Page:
Being a remote professional often involves travel and work in… ahem… unusual locations. You may find yourself working on the road, in your car, at a library or coffee shop, onsite with a client, or anywhere in between. Desktops are great, but they will tie you to a single work spot. They are usually stable and cheaper than the portable alternatives. That is, until recently.
If you are a power-user and you need to multi-task, keep a slew of windows open, and often push the limits of both your CPU and your RAM, your mobile options won’t be low cost.
If, however, you have started using some or many of the online options for thinks like book keeping, email, calendar, etc., a netbook may bridge the gap between portability and pocket-sensitivity.
For under $400 (and even below $300, as of today) you can now get an amazingly lightweight, highly portable, low-power computer with longer battery life than was possible just a year ago.
The first netbooks were rather light on HD size, but there are better options today and 120-250 gig drives aren’t uncommon. Promises of upcoming (June 2009) Ion-based CPUs will make these lightweights heavy-hitters in the remote professional market. Dual-core netbook options are rumored to be in the works and should be available by year end.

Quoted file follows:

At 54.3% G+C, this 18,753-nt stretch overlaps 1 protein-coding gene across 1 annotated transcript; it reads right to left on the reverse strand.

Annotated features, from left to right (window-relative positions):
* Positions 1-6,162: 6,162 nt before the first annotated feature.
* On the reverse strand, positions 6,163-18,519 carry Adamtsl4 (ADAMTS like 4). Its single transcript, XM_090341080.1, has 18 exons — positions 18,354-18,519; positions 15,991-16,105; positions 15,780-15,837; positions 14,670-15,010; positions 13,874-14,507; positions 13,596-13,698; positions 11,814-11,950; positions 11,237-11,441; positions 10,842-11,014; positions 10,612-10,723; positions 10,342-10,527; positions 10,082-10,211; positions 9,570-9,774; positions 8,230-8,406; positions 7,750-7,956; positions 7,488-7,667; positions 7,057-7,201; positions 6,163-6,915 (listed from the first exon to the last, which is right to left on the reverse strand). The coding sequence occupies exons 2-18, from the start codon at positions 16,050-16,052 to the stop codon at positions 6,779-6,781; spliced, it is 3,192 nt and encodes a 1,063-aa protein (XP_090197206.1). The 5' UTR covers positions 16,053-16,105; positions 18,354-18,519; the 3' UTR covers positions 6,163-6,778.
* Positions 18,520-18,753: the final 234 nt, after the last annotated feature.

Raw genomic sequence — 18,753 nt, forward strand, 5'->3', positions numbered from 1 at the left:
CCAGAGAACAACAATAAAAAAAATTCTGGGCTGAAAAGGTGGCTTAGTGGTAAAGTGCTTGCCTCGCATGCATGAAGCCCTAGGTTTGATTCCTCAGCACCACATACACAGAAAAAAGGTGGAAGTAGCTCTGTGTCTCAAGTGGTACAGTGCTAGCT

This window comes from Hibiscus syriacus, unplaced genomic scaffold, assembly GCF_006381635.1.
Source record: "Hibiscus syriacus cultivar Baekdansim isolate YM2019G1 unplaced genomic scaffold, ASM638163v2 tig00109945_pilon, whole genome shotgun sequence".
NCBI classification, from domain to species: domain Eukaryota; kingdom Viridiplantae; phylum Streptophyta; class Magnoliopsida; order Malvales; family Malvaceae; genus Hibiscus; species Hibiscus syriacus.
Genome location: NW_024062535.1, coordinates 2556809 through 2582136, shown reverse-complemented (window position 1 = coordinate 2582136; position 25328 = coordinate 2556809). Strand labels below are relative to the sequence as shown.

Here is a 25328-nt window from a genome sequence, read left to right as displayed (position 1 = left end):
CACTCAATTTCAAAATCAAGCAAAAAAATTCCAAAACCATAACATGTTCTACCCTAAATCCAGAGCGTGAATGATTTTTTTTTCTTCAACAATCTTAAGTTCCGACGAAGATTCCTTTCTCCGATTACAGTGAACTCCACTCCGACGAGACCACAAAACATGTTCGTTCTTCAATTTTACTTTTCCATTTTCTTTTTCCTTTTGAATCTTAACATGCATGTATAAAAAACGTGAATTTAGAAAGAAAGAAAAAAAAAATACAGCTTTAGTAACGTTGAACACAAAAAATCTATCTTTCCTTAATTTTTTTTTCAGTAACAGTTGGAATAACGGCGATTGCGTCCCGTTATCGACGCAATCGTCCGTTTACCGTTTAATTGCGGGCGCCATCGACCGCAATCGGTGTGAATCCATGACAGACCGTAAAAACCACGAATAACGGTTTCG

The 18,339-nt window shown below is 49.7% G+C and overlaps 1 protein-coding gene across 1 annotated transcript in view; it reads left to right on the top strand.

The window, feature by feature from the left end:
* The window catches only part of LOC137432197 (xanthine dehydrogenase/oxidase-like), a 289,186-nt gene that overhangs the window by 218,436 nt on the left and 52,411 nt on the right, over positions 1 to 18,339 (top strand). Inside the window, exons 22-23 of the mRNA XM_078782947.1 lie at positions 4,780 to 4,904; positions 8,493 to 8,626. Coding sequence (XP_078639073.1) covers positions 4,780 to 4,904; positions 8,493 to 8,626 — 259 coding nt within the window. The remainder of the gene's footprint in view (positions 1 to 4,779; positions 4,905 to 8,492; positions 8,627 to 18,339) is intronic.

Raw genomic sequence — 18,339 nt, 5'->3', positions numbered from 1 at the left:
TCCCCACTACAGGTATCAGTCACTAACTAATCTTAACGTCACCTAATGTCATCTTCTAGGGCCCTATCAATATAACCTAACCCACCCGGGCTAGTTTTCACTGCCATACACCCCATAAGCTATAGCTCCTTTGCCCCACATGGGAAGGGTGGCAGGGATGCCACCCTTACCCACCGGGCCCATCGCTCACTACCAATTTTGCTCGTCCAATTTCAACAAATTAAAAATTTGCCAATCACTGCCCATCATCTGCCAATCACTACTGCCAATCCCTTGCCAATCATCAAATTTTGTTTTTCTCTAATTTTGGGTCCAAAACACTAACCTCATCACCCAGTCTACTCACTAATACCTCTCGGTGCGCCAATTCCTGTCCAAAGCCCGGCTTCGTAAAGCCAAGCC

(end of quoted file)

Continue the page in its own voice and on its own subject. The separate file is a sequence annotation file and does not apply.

Some options have optical drives, others require a USB drive to load software. Alternatively, you can drop the CD or DVD into a network drive and load software via Ethernet or wireless connection.
If you can’t wait that long, look at the sale on the ASUS Eee PC 1002HA 10-Inch Netbook at Amazon (with a $50 rebate) — which has recieved excellent reviews from customers and techies alike. Today, Dell has released their own low-priced netbook called the Mini 1011 Bear with a base price of $299 and several upgrade options, according to a review article on Engadget.
So, if you plan to buy a portable machine in the near future, your options may be more diverse than they were the last time you looked. Weigh all your options and come up with the best option for your needs. If you buy a netbook, be sure to get a 6-cell battery and max out the RAM options (2 gig minimum), for the best performance in these machines.